The attainment of knowledge is central to a man’s development. A look at notable Renaissance Men throughout history makes it clear that this aspect is the most common and most extensive of all their aspirations. A man must have a diverse knowledge of all academic fields in order to assure his competence. The traditional Renaissance Man was seen to possess not only a general understanding of many topics, but rather a display of expertise in at least two or more of these areas. Science, literature, mathematics, grammar, cultural history and politics are a good place to start.

Subscribe to periodicals that will stretch your scope of knowledge rather than limit it. Do not only peruse blogs that confirm what you already believe. If you must watch television, view programs that will sharpen your intelligence and wit while increasing your awareness of historical events and the current political landscape. Purchase a map of the world or globe and study it. Most men would be embarrassed by what they don’t know when put to the test. Make a list of classic books, which you have not yet read, and schedule a time each day to start working your way down the list. Nothing exposes a man’s ignorance and lack of culture quicker than faulty geography or a lack of literary knowledge.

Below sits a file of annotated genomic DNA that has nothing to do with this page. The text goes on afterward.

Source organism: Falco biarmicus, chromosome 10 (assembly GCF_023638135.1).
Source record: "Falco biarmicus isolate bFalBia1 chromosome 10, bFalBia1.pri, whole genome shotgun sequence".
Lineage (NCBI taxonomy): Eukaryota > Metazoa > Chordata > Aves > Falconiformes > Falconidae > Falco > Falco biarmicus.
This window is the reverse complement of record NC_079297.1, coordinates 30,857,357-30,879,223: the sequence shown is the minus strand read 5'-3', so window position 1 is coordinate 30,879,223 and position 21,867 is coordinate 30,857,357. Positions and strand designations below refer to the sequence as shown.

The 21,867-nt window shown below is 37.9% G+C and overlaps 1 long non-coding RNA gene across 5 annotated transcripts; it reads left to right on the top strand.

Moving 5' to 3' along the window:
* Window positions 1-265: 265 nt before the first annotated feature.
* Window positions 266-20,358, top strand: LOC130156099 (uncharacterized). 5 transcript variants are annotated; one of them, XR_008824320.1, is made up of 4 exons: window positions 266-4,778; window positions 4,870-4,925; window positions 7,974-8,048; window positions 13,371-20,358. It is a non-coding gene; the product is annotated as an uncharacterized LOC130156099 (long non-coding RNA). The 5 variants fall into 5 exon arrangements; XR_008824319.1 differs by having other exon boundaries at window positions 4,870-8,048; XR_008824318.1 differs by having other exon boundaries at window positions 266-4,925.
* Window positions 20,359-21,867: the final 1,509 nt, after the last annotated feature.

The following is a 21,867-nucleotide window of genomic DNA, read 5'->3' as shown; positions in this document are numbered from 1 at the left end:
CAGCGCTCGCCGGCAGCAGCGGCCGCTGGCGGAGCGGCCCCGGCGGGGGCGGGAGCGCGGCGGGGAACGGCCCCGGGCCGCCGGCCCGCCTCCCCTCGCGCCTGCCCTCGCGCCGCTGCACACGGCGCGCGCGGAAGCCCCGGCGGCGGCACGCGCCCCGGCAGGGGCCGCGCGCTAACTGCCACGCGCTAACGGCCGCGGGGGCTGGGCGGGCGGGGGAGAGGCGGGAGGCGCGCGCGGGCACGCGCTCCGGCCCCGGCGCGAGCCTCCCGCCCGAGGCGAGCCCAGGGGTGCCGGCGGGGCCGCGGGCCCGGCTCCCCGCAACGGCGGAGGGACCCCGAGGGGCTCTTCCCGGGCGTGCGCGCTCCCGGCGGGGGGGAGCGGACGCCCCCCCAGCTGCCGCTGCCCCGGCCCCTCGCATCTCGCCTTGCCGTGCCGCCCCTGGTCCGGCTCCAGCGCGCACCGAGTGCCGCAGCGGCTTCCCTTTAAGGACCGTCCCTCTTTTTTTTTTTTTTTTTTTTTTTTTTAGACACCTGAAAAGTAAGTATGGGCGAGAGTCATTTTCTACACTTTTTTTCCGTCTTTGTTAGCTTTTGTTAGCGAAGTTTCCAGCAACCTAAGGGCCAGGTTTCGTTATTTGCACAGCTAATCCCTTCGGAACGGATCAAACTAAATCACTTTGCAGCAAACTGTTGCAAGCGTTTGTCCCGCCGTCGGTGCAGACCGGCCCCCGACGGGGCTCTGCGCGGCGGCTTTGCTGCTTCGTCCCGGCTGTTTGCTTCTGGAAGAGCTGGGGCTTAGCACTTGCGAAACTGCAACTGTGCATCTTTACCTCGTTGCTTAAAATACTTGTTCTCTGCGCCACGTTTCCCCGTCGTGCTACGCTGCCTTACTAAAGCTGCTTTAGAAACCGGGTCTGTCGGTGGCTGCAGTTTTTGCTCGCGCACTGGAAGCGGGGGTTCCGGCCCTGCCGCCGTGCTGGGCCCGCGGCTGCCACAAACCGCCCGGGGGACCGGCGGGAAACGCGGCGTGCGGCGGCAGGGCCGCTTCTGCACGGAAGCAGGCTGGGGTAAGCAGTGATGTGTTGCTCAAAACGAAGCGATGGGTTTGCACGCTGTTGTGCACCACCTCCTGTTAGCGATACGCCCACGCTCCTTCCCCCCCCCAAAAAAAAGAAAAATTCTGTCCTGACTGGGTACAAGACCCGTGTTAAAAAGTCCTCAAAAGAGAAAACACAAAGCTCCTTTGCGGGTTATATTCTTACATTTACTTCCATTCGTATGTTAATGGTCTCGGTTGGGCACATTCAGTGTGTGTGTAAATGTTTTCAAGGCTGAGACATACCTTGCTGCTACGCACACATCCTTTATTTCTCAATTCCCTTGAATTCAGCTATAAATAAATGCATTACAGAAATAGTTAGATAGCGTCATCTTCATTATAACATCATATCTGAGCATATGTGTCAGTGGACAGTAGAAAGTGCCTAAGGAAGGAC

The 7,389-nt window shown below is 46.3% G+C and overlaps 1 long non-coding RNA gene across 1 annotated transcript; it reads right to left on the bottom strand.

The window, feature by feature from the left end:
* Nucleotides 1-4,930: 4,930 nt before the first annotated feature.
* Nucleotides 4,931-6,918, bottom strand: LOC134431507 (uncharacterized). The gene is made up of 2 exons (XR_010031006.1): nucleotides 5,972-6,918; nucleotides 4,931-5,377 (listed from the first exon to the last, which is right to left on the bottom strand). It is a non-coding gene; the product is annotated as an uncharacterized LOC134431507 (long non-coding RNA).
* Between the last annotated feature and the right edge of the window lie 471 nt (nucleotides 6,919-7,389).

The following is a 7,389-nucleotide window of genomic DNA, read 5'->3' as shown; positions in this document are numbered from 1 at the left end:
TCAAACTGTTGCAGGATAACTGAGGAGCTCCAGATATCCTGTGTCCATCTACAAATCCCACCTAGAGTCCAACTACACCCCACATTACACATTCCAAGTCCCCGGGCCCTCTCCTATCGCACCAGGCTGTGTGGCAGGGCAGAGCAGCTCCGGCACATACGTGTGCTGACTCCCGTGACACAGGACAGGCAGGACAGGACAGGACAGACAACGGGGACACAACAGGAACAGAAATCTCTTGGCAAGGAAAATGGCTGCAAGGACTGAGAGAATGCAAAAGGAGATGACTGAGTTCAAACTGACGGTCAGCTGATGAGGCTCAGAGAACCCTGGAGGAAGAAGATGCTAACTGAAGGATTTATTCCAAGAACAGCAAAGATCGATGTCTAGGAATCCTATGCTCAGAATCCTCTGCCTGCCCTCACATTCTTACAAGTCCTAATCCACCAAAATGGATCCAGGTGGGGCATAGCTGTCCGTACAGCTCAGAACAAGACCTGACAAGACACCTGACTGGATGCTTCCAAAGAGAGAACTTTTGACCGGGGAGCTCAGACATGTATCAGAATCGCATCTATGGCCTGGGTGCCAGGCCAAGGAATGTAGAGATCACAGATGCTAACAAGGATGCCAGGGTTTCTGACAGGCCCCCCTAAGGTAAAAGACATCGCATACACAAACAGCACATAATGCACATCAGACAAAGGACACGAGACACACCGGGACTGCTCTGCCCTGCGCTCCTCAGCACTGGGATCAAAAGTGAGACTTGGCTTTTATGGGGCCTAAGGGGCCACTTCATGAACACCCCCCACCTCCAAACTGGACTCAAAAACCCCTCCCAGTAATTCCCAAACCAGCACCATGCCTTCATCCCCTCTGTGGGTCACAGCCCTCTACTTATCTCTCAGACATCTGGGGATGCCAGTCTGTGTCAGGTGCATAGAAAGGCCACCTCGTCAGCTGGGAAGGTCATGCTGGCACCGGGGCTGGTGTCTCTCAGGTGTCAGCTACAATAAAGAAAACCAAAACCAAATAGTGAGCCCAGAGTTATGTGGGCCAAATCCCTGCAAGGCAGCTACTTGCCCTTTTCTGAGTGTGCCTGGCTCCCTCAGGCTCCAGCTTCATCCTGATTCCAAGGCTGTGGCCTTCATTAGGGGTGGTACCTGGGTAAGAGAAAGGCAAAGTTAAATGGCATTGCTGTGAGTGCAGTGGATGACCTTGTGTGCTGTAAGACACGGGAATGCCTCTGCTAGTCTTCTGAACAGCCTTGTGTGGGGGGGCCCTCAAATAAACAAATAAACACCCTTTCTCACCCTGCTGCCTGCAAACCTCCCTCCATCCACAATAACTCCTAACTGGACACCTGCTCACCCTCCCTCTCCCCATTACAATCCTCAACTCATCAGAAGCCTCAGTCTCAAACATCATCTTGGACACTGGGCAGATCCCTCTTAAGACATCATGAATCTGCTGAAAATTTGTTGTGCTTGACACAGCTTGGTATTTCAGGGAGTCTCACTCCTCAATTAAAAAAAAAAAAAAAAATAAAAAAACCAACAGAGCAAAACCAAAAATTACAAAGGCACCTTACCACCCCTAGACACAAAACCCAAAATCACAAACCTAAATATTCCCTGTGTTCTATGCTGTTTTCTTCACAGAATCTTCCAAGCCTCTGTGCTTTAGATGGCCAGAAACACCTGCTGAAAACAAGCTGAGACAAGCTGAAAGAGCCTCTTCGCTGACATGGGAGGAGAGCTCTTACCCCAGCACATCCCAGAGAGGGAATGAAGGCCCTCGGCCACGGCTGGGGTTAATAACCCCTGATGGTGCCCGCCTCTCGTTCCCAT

Subject yourself to material that is yet unknown to you, or opposes your current ideas. A lack of time is no excuse. Borrow from the library audiobooks on non-partisan politics, scientific developments, and religious practices of which you are somewhat or completely unaware and listen to them on your daily commute. Or tune into National Public Radio. This is essential to broadening your personal viewpoints, and will increase both your competence and confidence.